Textile and apparel exporters from four South American countries will have greater access to the all-important U.S. market from Oct. 1, the date they are scheduled to join a U.S. program that their competitors in the Caribbean and Central America have been exploiting for years.

The so-called special-access textile program allows exporting countries to negotiate more generous import quotas with the United States for goods sewn with U.S. fabric.Already in place for 24 nations from the Caribbean and Central America, the special-access program will be extended next month to the four Andean nations of Colombia, Peru, Ecuador and Bolivia.

The move builds on the U.S. government's 1991 decision to adopt the Andean Trade Preference Act, which gives preferential trade treatment to a slew of other products from the four Latin nations. At that time, the Bush administration, in an aggressive campaign to curb drug imports, viewed the preference act as a way to help the region break away from its dependence on coca, the lucrative crop used in cocaine production.

"The U.S. government has been contemplating this for some time. I'm not surprised at the decision," said Bennett Marsh, deputy executive director for trade policy at the Caribbean/Latin American Action in Washington, of the impending extension of the preference act to textiles and apparel. The group promotes business development in the region.

All together, the four nations exported more than $500 million in textiles to the United States last year. Right now, Bolivia, Peru and Ecuador are shipping small volumes of blouses, pants, yarns and other products to U.S. buyers and are under no quotas - or specific limits - on the volume of imports.

But the United States recently negotiated special-access limits with Colombia for underwear and women's and girl's wool suits. Those limits were reached during two separate negotiating processes over the summer.

Colombia was one of eight nations against which the United States issued a controversial set of calls - requests for trade restraints - for imports of underwear this spring.

A special-access limit, designed to encourage joint production between U.S. and foreign companies as well as the use of U.S. fabrics, gives a foreign country more generous access to U.S. markets. For example, the settlement on underwear allows Colombia to ship 2.25 million dozen underwear between April 1 and Dec. 31 of this year. But during the same period, it can export 22.5 million dozen underwear if the manufacturer uses U.S. fabric cut in the United States.

Don Foote, an official in Commerce's Office of Textiles and Apparel, said the extension of the special-access program was a natural enhancement of the Andean Trade Preference Act, especially after the agreement with Colombia was reached. Another Commerce official said U.S. and Andean nation negotiators first discussed the textile program back in 1990.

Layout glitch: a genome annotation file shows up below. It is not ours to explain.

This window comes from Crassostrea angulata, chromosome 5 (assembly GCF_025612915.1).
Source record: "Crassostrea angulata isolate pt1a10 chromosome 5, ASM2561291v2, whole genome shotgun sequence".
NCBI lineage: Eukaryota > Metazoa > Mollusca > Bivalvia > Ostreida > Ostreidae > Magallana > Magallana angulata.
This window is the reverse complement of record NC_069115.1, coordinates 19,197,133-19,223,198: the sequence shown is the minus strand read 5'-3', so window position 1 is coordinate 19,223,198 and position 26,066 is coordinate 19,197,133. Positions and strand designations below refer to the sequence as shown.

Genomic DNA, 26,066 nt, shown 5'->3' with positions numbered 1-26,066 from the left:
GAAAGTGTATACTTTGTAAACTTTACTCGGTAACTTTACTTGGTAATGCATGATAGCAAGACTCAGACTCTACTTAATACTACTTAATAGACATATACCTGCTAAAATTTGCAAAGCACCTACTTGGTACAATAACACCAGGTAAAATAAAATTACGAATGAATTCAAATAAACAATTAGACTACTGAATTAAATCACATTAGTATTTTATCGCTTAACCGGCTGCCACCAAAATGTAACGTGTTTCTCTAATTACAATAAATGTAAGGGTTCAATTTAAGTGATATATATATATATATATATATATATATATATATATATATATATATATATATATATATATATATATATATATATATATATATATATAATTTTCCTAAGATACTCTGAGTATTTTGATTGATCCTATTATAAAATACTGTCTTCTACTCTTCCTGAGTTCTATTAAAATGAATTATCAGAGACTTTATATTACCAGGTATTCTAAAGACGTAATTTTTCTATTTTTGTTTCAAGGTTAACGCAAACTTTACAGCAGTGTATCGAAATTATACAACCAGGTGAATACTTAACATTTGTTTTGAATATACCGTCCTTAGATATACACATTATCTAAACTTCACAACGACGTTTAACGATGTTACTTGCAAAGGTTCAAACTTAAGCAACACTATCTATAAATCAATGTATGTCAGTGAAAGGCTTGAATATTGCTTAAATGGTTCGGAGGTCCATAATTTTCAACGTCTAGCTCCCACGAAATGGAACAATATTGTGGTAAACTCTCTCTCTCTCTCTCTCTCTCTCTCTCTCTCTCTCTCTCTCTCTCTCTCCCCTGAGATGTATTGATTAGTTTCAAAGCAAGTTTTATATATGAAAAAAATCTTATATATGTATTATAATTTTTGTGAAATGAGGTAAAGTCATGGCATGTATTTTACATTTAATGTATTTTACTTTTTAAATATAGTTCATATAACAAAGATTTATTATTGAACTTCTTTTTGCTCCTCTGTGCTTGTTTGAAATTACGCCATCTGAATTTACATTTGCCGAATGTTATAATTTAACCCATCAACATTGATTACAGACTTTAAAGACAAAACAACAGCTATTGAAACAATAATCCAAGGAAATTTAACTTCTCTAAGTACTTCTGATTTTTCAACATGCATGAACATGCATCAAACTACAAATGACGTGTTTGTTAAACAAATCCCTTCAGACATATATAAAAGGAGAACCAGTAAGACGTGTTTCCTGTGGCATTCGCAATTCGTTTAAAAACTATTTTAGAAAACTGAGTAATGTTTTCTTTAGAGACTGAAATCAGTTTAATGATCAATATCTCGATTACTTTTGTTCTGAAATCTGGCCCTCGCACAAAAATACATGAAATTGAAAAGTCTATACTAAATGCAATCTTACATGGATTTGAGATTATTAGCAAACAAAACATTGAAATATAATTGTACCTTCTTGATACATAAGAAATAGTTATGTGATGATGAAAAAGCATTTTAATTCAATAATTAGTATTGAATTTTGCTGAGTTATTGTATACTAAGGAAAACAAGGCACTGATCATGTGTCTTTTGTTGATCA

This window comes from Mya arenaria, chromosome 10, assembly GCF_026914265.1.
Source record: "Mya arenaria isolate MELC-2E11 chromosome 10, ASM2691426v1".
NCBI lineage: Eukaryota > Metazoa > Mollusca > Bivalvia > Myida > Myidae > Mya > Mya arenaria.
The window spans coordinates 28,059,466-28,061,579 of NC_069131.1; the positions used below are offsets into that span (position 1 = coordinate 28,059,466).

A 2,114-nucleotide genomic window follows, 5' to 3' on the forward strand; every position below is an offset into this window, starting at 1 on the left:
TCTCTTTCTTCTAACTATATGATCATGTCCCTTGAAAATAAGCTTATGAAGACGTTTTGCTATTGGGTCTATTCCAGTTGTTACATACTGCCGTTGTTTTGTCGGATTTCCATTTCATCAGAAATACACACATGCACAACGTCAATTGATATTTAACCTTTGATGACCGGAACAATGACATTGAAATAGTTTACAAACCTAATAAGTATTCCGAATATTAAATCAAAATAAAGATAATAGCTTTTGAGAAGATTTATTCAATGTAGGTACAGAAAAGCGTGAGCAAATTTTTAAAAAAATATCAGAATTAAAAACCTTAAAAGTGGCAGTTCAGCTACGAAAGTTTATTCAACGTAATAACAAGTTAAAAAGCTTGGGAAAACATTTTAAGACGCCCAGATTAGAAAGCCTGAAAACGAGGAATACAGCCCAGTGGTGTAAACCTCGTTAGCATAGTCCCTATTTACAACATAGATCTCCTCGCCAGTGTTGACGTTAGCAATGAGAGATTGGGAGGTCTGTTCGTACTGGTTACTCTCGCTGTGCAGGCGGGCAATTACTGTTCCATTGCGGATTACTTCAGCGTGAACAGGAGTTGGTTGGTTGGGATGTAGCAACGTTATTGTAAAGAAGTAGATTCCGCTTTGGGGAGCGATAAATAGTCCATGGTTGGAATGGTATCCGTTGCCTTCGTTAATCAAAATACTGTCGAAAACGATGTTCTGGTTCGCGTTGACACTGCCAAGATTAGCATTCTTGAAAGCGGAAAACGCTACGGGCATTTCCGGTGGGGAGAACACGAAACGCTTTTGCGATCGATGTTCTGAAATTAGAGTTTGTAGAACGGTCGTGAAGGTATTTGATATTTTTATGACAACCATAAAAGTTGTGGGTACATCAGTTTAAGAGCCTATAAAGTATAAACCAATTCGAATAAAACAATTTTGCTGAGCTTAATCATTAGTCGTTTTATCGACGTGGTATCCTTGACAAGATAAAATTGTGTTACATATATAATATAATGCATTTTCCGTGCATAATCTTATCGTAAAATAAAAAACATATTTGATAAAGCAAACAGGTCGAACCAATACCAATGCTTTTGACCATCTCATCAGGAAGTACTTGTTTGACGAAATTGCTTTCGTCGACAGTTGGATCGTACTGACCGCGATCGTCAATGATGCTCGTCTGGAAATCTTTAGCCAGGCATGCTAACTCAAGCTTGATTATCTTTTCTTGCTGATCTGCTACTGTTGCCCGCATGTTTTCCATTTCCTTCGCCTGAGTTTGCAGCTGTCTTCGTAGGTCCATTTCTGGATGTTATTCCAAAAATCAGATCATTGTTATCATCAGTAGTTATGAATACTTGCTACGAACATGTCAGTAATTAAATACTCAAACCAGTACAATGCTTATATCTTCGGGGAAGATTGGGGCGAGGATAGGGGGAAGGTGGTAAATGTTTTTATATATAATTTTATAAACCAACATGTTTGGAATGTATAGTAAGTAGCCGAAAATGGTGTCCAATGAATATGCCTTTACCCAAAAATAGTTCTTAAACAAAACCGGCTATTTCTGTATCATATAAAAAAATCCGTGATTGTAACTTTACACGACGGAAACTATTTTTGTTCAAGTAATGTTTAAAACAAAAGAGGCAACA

Yet several analysts involved in textile trade criticized the U.S. government move as a way to push exporting countries into using U.S. fabric.

"We are cynical," said Laura Baughman, an economist for a Washington trade consulting firm, The Trade Partnership. "The domestic industry doesn't give up. They want to encourage the use of domestic fabric wherever they can."

Ms. Baughman said the new program could create a problem for exporting countries that are using a lot of fabric from non-U.S. suppliers.

Carlos Moore, executive vice president of the American Textile Manufacturers Institute in Washington, acknowledged that the domestic industry wants to encourage Latin nations' use of U.S. fabric.

"Talks to extend the program to the Andean countries was initiated several years ago by the Bush administration, not in response to the Colombian quotas," Mr. Moore said.

The program is set to begin Oct. 1 once the U.S. Customs Service is ready to handle the added paperwork accompanying shipments coming in under the special program, said Mr. Foote, who is director of international agreements in Commerce's textile office.

Maria Arbelaez, a commercial counselor for the Colombian Embassy in Washington, said the new limits will be very helpful for the country's textile sector. Between 60 percent to 80 percent of the country's textile shipments to the United States already involve U.S. fabric, she added.

"We'll be able to grow," Ms. Arbelaez added.

Even though most of Bolivia's textile production is now for internal consumption, the special-access limit will help the Andean nation develop its export industry, said Miguel Papadopulos, commercial counselor for the Bolivian Embassy in Washington.

"It's very important that we have something like this," Mr. Papadopulos said. "By giving us preferential access, it helps us foster alternative industries (to coca)."